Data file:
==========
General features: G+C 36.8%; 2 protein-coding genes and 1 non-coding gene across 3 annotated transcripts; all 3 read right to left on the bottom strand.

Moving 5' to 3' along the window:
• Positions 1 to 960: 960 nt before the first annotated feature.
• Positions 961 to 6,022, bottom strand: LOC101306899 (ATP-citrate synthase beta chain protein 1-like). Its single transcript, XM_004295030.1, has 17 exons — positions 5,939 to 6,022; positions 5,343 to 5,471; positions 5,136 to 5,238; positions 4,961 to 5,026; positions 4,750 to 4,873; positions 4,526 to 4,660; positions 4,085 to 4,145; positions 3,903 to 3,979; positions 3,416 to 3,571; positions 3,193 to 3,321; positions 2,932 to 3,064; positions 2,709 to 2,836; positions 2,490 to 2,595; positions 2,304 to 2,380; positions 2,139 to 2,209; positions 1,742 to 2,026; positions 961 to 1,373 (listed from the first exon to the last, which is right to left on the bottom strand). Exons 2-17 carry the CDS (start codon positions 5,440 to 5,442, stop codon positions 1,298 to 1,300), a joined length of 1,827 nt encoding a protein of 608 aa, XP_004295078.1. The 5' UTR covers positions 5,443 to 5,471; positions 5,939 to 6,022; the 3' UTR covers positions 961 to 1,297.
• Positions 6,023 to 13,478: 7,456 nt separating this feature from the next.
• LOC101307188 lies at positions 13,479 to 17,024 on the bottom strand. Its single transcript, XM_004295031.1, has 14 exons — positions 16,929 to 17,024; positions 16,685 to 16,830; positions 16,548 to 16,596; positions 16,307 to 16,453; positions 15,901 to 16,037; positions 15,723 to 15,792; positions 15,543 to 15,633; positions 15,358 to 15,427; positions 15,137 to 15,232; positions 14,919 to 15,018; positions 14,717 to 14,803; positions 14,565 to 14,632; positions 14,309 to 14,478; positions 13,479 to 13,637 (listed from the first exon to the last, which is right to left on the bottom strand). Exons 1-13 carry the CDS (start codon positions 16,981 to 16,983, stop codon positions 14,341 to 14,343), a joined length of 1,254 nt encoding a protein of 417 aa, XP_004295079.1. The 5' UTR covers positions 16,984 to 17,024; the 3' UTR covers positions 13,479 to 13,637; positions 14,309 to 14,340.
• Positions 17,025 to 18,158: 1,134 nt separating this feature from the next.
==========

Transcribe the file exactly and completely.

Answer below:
General features: G+C 36.8%; 2 protein-coding genes and 1 non-coding gene across 3 annotated transcripts; all 3 read right to left on the bottom strand.

Moving 5' to 3' along the window:
• Positions 1 to 960: 960 nt before the first annotated feature.
• Positions 961 to 6,022, bottom strand: LOC101306899 (ATP-citrate synthase beta chain protein 1-like). Its single transcript, XM_004295030.1, has 17 exons — positions 5,939 to 6,022; positions 5,343 to 5,471; positions 5,136 to 5,238; positions 4,961 to 5,026; positions 4,750 to 4,873; positions 4,526 to 4,660; positions 4,085 to 4,145; positions 3,903 to 3,979; positions 3,416 to 3,571; positions 3,193 to 3,321; positions 2,932 to 3,064; positions 2,709 to 2,836; positions 2,490 to 2,595; positions 2,304 to 2,380; positions 2,139 to 2,209; positions 1,742 to 2,026; positions 961 to 1,373 (listed from the first exon to the last, which is right to left on the bottom strand). Exons 2-17 carry the CDS (start codon positions 5,440 to 5,442, stop codon positions 1,298 to 1,300), a joined length of 1,827 nt encoding a protein of 608 aa, XP_004295078.1. The 5' UTR covers positions 5,443 to 5,471; positions 5,939 to 6,022; the 3' UTR covers positions 961 to 1,297.
• Positions 6,023 to 13,478: 7,456 nt separating this feature from the next.
• LOC101307188 lies at positions 13,479 to 17,024 on the bottom strand. Its single transcript, XM_004295031.1, has 14 exons — positions 16,929 to 17,024; positions 16,685 to 16,830; positions 16,548 to 16,596; positions 16,307 to 16,453; positions 15,901 to 16,037; positions 15,723 to 15,792; positions 15,543 to 15,633; positions 15,358 to 15,427; positions 15,137 to 15,232; positions 14,919 to 15,018; positions 14,717 to 14,803; positions 14,565 to 14,632; positions 14,309 to 14,478; positions 13,479 to 13,637 (listed from the first exon to the last, which is right to left on the bottom strand). Exons 1-13 carry the CDS (start codon positions 16,981 to 16,983, stop codon positions 14,341 to 14,343), a joined length of 1,254 nt encoding a protein of 417 aa, XP_004295079.1. The 5' UTR covers positions 16,984 to 17,024; the 3' UTR covers positions 13,479 to 13,637; positions 14,309 to 14,340.
• Positions 17,025 to 18,158: 1,134 nt separating this feature from the next.